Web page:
top of page


Finally, one of the most gezellig workshops is back! Three years ago was the last time it was held at the University of Amsterdam, and last year it was completely online, which was okay, but the power and attraction of the CONVERSATIONS workshop really is in the welcome atmosphere, safe space, and interesting people that attend it in person. Not to mention all the snacks.

We started off with an interesting keynote by Catherine Pelachaud, Director of Research in the ISIR laboratory at Sorbonne University. Her work was focused on how humans interact with virtual agents, using known human-human interaction techniques (hence very close to my heart). To make these virtual agents appear warmer and more competent, they had models made based on human-human gestural data. The VAs would be trained on the models and then participants were asked to rate these VAs on their warmth and competence – expecting that they would be perceived positively in these areas. However, it turns out that what works with humans doesn’t work when VAs do it. In fact, when looking at the evaluation results from the participants, the VA with the most positive reviews was one that didn’t do any gestures at all, it just smiled. Once again, more research coming out suggesting that we do not interact with computers like we do with humans. Sorry Nass.

This year’s CONVERSATIONS also had a new format: panel discussions. As the organizer Asbjørn said when he introduced the new panel, a lot of conferences have this format, so it was time to try it out for ourselves. The discussion was about how to evaluate chatbots, with representatives from the industry as well as academia. It was a great addition to the workshop – because it felt like it was over way too quickly. It was a great discussion focusing on the discrepancy between end-user experience with chatbots and evaluation, and what businesses want and think their end-users want. And of course, the age-old divergence between what businesses think is worth spending money on for research, versus what the literature/researcher/field suggests should be done. End-result is a lot of “home-grown” surveys because no one has the time or budget to create a universal one that accurately captures all the different aspects that come to play when interacting with chatbots. As you can imagine, we could have spent an entire 2 days entirely on this topic.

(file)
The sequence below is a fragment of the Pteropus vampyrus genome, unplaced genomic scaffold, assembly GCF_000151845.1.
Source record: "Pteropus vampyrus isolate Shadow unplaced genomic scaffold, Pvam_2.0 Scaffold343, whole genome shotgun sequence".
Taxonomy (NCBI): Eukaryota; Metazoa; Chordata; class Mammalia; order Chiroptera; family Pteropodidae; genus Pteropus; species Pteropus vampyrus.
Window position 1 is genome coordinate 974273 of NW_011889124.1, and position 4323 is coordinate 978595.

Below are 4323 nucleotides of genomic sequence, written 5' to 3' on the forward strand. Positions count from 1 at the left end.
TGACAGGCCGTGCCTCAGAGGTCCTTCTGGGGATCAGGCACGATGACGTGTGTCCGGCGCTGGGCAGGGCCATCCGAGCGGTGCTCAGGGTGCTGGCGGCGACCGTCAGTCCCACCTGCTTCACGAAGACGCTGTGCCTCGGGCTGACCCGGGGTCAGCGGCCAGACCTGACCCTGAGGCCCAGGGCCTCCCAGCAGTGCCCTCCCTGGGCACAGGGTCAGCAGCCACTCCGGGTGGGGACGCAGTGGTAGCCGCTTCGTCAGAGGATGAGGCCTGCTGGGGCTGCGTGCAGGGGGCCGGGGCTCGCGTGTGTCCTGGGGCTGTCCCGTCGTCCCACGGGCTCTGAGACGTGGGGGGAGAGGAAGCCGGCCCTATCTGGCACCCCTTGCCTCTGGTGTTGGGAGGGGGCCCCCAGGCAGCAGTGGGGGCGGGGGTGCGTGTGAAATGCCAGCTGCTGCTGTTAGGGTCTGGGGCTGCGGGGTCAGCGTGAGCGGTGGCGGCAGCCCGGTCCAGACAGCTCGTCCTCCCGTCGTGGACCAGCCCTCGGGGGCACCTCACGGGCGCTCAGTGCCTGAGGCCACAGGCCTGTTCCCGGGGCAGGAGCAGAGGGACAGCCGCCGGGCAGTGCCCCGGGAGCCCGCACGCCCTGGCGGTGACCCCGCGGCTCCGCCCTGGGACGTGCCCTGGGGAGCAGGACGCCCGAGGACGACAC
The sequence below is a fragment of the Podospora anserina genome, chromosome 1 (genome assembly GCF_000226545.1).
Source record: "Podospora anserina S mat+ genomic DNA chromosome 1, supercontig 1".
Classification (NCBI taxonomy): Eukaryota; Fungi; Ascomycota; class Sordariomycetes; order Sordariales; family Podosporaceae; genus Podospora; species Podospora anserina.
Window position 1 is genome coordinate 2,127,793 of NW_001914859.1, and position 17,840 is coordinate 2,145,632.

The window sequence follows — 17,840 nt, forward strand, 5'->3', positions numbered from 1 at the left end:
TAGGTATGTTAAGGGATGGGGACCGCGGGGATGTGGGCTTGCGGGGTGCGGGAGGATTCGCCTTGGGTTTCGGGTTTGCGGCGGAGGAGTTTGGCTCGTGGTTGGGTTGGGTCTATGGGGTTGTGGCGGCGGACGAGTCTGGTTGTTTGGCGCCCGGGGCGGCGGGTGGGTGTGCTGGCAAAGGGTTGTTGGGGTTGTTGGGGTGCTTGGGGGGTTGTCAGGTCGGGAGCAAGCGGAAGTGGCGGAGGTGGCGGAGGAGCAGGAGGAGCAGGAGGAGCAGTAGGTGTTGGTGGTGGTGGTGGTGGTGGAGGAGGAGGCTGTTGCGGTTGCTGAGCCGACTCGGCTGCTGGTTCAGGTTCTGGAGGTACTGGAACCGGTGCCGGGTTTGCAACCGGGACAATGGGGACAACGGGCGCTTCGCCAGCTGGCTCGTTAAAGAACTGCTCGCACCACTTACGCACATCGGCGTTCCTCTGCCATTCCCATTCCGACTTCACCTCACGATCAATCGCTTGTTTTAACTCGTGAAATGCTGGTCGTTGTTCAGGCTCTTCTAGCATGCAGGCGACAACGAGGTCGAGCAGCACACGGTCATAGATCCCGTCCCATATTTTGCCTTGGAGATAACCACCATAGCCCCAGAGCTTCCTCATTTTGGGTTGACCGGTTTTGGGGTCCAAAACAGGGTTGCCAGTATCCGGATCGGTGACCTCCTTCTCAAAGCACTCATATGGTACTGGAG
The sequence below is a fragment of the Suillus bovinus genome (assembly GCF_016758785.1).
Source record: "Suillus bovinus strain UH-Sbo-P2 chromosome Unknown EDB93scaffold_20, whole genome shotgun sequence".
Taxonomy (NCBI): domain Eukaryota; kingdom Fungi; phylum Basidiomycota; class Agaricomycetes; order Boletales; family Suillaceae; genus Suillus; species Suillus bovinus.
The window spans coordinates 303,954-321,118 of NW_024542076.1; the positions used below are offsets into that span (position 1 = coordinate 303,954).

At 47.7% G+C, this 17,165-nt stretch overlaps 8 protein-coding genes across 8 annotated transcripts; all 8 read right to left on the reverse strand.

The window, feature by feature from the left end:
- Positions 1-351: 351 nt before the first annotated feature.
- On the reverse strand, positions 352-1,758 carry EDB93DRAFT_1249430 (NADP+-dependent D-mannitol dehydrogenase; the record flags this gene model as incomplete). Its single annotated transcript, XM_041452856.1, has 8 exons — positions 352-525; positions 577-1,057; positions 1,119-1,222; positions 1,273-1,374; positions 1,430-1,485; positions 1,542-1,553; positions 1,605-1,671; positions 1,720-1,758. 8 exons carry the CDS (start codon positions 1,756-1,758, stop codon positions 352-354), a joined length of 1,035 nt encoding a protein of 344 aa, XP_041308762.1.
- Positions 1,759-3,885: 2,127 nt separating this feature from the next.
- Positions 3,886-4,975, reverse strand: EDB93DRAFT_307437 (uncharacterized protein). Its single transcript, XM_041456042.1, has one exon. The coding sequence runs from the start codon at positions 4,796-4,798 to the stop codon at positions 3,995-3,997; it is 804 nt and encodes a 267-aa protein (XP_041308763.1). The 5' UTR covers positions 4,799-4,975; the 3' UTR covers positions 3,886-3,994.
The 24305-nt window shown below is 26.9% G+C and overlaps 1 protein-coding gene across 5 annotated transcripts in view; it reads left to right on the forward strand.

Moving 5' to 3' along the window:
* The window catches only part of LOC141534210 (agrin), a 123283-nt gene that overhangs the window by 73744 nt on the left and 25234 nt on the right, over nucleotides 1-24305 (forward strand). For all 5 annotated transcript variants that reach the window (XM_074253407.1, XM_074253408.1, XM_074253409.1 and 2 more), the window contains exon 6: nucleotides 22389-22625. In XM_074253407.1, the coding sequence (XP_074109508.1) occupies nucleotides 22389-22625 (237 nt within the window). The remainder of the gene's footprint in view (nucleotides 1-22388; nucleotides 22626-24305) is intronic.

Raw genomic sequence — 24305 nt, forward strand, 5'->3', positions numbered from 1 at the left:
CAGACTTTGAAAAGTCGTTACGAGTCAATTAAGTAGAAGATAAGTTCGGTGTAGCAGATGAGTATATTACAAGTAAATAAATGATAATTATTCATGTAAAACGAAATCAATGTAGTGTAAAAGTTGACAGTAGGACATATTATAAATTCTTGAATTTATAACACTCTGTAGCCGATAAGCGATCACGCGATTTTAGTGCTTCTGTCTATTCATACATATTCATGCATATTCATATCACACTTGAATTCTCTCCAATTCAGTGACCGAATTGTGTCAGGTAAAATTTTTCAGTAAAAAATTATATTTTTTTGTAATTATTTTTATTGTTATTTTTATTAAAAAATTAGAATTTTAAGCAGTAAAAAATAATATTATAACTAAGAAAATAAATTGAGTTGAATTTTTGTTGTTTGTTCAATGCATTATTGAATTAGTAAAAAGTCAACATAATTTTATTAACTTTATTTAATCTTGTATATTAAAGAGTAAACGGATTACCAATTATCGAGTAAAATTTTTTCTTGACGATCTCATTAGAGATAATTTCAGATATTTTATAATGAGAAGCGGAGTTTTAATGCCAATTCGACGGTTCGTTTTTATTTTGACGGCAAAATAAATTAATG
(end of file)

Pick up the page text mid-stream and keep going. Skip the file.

On the second day, besides the interesting presentations, we engaged in two group work sessions. I was in Group 1 and our conclusion was that when you design chatbots (or any conversational agent) you need to be aware of the complexity of how humans interact, how we converse. Again, something close to my heart: don’t reinvent the wheel! Interdisciplinary work is so important in general, but especially in human-computer interaction because we are re-creating situations with a computer. And a lot of times we lose sight of that.

I’ve noticed that I haven’t mentioned anything about any of the presentations from the submitted papers. That is not because there wasn’t anything interesting being presented, but more that a lot of the presentations were about projects that were about to start, or where the authors hadn’t had a chance to properly analyze the data yet. So, more inspiring talks yet to come next year 😊


bottom of page